With his bandanna wrapped around his head, 19-year-old Joshua dropped everything to follow his candidate. In fact, he has no family and no "Papay", since Charles Taylor, under intense international pressure and under attack from two rebel movements, was forced to quit power for exile in Nigeria in August 2003. Joshua returned his weapons to the UN for $300 and now survives on small-time drug deals and petty crime. For him, Weah is "a chief", whose weapons are the football, money and celebrity, rather than a Kalashnikov.
The former player for Chelsea and Paris Saint-Germain is often criticised for his popularity, encompassing people from all walks of life. "Yes, we rehabilitate child soldiers, prostitutes and down-and-outs, but Weah is the only one who will take them under his wing," says Geraldine Doe-Sherif, a portly 35-year-old woman nicknamed Zico since she captained the first women's football team of Liberia in the late 1980s. She is co-ordinating her idol's campaign despite having four children to look after and a job with the national oil company. "The Messiah didn't come for perfect people, but for fishermen."
Back in Zwedru, Weah was making a more political speech to 2,000 crammed into the village hall.
"The other candidates criticise me for having no education. Yes, I'm only a footballer, but I have used my success and my professionalism to help you. They are covered in degrees, but they have destroyed your lives. What have they done with our country's money? There are no roads, no schools, no hospitals, no electricity and no running water ... They sent your children to refugee camps that they never even bothered to visit. I am like you; I know what it's like to be hungry, or to go to school barefoot. Things must change, take your destiny in your own hands!"
The crowd exploded with joy. Weah, aware of his own youth and inexperience, has used this as his primary campaign argument in a country where almost every politician has been implicated in murder and pillage and where 60 per cent of the population are under 30. Weah always kept in touch with his native country during his international career, financing humanitarian aid programmes, accepting the role of goodwill ambassador with Unicef, and supporting the child soldier disarmament programme. He has embodied another Liberia, one without war, firstly by the hat-trick of becoming world, African and European footballer of the year in 1995, then by only just failing to qualify his country in the 2002 World Cup. In his national team, he held every position, as captain, coach and president of the federation: he bankrolled the other players' air fares and bonuses.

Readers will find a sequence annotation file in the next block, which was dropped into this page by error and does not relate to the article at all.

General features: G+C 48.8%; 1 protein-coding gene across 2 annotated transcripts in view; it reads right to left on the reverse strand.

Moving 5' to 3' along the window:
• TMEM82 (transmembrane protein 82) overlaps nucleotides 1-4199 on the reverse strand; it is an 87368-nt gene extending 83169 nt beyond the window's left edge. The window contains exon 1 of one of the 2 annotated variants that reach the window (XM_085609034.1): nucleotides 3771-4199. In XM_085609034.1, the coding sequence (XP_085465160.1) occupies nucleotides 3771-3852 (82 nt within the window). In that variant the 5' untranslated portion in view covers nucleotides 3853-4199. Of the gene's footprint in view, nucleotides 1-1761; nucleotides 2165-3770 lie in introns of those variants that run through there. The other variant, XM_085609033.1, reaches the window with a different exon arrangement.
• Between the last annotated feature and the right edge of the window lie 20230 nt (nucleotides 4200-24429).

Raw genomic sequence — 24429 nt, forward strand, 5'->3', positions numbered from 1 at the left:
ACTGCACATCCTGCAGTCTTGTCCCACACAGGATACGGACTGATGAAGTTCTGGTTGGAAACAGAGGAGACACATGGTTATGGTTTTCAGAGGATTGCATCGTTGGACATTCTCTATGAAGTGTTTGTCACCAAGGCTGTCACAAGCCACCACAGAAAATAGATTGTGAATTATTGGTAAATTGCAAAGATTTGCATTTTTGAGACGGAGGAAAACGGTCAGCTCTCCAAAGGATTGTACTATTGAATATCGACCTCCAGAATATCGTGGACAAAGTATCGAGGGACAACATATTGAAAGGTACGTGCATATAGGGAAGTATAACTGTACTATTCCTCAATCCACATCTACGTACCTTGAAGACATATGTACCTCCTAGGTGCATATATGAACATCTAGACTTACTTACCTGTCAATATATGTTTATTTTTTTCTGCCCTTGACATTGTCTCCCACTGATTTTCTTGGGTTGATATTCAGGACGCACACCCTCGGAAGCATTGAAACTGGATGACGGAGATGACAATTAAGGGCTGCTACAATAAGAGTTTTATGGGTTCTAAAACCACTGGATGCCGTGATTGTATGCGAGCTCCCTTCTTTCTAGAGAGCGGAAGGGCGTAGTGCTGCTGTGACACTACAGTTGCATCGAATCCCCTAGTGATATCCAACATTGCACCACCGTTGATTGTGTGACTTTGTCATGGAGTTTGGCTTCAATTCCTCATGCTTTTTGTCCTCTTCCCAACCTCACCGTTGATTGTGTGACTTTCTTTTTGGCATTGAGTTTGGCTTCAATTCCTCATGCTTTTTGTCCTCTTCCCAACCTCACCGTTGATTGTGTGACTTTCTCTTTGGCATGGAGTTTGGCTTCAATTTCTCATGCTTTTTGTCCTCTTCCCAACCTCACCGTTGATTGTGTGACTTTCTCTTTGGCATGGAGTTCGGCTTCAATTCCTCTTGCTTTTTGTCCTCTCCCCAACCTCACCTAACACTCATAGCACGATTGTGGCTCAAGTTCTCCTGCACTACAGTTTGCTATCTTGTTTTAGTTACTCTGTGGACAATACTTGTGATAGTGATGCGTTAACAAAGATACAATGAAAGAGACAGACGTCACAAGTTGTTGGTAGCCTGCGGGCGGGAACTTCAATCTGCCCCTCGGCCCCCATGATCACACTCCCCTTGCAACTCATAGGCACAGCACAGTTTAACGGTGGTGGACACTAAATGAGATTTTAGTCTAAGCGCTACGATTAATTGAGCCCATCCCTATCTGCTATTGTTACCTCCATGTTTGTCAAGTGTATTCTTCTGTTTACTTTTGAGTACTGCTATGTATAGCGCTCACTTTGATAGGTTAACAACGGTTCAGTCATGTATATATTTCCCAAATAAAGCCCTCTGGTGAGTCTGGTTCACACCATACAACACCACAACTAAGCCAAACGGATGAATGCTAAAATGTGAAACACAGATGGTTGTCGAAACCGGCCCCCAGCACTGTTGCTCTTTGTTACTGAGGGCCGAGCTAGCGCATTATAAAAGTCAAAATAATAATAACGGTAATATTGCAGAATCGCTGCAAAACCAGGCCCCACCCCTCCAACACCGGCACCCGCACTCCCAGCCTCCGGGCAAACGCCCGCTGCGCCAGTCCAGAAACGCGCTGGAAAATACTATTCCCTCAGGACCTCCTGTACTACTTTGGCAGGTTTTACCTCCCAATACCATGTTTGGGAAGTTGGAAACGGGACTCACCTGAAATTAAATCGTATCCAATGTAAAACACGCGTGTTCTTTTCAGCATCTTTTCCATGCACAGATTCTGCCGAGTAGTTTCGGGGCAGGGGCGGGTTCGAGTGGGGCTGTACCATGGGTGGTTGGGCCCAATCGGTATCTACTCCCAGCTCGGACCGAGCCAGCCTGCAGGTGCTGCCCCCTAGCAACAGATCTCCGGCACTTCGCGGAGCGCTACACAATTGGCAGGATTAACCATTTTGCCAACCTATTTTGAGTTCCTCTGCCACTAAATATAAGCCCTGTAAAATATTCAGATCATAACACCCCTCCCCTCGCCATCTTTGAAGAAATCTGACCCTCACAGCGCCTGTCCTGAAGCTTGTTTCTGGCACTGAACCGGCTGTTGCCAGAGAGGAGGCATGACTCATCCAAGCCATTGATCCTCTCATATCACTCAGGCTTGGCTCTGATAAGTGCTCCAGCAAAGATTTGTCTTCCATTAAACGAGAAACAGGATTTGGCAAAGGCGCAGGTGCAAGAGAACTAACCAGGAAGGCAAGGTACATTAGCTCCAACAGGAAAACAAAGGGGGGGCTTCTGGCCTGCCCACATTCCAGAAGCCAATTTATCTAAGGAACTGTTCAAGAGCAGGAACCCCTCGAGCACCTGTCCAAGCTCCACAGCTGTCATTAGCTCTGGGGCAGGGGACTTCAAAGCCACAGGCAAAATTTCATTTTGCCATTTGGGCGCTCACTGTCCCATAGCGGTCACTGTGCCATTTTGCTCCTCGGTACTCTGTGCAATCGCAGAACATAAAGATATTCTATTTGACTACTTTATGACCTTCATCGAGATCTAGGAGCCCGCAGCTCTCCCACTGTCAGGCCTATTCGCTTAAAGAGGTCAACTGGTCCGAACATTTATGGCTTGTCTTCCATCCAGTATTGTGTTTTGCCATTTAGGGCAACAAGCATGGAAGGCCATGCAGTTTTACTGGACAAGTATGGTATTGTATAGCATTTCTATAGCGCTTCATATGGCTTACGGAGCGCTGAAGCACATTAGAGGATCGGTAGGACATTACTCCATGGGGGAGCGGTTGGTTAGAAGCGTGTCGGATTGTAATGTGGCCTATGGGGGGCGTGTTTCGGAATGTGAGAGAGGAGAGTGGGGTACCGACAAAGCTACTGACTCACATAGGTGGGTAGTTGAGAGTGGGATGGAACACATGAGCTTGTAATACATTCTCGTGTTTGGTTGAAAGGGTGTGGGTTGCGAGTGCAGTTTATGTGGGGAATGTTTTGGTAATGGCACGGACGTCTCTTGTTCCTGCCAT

Such popularity soon earned him Charles Taylor as an enemy. In 1996, when Weah called for UN troops to be sent to his country, Taylor sent his militia to burn down Weah's house in Monrovia and rape two of his cousins. Fearing for his life, Weah did not set foot in Liberia again from 2002 until its president went into exile.
The return of peace, guaranteed by 15,000 "blue helmets", encouraged Weah to announce his candidacy a year ago. His return was celebrated by thousands of Liberians.
In Monrovia, Weah is king. He owns a radio station, King FM, and a television channel, Clar TV, named after his American wife of Jamaican origin, who preferred to stay at home with their three children in Florida during campaigning. When Weah drives around the pot-holed streets of Monrovia in his Porsche Boxster, there's a riot. And when he stays in, crowds of poor people mill around his house or the offices of Congress for Democratic Change - more a fan club than a political party.
Since the campaign began in August, Weah has become the target of the 21 other candidates. They tried to invalidate his candidacy on the ground that Weah took French nationality 10 years ago. Those who offered him the position of Vice-President on their ticket now cast doubt on his intellectual ability. Others say that you can't trust a man who converted to Islam and then became a Christian again. The pressure has been enormous but Weah has always had political reflexes. "He always leaves the door open for negotiation," says Gilles Verdez, a journalist with Le Parisien who followed his years in France. "And he relies a lot on his team. That's his strength, but it could be his weakness if he chooses badly."
His staff are a motley collection of opportunists, technocrats from America and politicians. Embarrassingly, the first chairman of his party, Orishall Gould, was forced to resign for embezzling social security funds he administered. His press officer, Margot Cooper, was charging media for interviews before she was sidelined. And three of his bodyguards are reported to have belonged to Taylor's notorious Anti-Terrorist Unit.
Now all that remains to be seen is whether he has realised to what extent winning the presidential election is not the end of the contest, but only the qualifying round.
Translated by Jerome TaylorReuse content